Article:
The teenager was forced to endure repeated exorcisms by religious leaders. (Beata Zawrzel/NurPhoto via Getty)
A non-binary, pansexual teenager has described how they were burned, psychologically abused and told being gay was worse that rape during conversion therapy enforced by their Muslim parents.
Iani’s story is one in a series on conversion therapy in Singapore being released by queer brand Heckin’ Unicorn.
While religious conversion therapy is often thought of and reported on as a Christian practice, the Singapore teenager’s experience shines a light on the similar experiences of queer Muslims.
Throughout their childhood Iani had a close relationship with their parents, but that all changed when they were outed as queer.
Iani’s extended family began organising for them to go through conversion therapy, and one day their uncle, an Ustaz [male Islamic religious teacher], came to their house.
Their uncle began calling out and trying to commune with an “evil spirit”, but it soon became clear that the “spirit” he was speaking to was Iani. After asked them a series of questions he declared that they were “possessed”.
The evil spirit, or jinn, needed to be expelled from their body in order for Iani to become “normal”, he said.
While the bizarre session was difficult and upsetting, Iani was not prepared for what would come. Their uncle returned a week later to perform an exorcism, or ruqyah.
He forced Iani to recite verses from the Qur’an, while whipping them with a cane. Their body was draped with a blanket before the whipping, to ensure there would be no visible marks. Then, making Iani get on the ground, the uncle held a lighter under their feet, burning the teenager to “cast the jinn away” while they screamed in pain.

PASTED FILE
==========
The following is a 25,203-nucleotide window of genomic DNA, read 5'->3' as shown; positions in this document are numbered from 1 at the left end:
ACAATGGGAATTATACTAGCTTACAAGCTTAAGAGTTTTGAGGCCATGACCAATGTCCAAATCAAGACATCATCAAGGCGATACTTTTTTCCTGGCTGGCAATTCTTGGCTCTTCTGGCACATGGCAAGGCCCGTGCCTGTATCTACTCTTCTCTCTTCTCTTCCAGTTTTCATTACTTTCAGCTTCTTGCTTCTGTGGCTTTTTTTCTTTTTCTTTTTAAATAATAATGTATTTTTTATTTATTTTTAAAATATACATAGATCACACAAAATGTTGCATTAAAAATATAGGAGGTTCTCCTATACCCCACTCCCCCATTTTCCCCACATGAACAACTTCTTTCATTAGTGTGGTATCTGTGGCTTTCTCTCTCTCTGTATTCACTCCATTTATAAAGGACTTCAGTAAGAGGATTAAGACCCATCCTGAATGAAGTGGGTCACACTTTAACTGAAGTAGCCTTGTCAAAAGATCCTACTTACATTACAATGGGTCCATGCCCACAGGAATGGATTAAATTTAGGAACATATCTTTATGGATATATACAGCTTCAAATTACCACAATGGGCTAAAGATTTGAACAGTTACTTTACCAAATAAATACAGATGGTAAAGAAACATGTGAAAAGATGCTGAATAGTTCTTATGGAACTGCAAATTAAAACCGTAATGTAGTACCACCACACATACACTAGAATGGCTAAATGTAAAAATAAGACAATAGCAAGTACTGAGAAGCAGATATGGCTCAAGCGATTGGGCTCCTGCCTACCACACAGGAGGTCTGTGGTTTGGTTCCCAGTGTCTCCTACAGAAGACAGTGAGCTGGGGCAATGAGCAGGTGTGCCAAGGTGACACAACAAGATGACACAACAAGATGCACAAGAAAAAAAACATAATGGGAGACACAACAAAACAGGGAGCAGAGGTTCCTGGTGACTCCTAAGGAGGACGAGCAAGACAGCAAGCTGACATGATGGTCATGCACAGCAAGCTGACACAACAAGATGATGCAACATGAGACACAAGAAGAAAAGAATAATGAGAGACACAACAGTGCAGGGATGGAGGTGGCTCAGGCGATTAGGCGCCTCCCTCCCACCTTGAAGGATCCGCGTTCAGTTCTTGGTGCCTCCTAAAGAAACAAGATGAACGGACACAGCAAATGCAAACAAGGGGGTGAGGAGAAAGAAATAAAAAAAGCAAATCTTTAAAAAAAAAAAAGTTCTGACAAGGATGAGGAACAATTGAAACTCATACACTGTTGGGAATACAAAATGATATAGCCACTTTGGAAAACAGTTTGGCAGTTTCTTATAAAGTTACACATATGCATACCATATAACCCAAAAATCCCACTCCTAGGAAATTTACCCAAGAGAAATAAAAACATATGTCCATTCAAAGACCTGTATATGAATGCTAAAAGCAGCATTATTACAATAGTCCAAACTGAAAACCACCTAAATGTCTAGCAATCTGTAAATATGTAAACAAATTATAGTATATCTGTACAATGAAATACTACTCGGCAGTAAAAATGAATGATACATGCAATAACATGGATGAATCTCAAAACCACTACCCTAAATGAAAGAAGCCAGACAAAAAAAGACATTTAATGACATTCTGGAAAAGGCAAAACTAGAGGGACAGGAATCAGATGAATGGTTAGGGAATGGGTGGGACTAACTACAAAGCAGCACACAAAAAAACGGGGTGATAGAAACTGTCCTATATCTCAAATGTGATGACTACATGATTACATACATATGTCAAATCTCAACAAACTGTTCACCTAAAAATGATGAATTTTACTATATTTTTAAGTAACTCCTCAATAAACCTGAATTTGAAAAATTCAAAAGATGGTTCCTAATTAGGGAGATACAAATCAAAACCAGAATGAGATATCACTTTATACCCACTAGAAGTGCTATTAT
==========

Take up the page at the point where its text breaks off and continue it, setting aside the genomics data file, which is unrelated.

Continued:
Iani’s parents continued to arrange exorcisms, and their mental health deteriorated. Reaching the point of a breakdown, their parents invited an Ustaz to restrain and “treat” them with another exorcism, instead of seeking professional help.
One day, their father forced them to watch a documentary on the story of Lut, often quoted by Muslims to insist that being LGBT+ is wrong. The teenager, a survivor of childhood sexual abuse, told their father that the story also warned against rape.
Their father said: “Rape is everywhere, but being gay isn’t. That’s why being gay will always be the biggest sin.”
Eventually, Iani fell into a mental health crisis and was hospitalised at the Institute of Mental Health (IMH) for emergency treatment of a psychotic breakdown.
Now older, Iani is unsurprisingly still non-binary and still pansexual, yet they are forced to live with the mental health repercussions of the abuse they suffered every day.
While conversion therapy in Islam is not so well-known, its core ideas are almost identical to Christian conversion therapy; that being LGBT+ is unnatural and wrong, and that sexual orientation and gender identity can be changed through religious practices.
Heckin’ Unicorn is sharing stories of conversion therapy in Singapore because there, like in the UK, the horrific practice is still perfectly legal.
The company is calling for a full ban on the practice and advertising of conversion therapy in Singapore.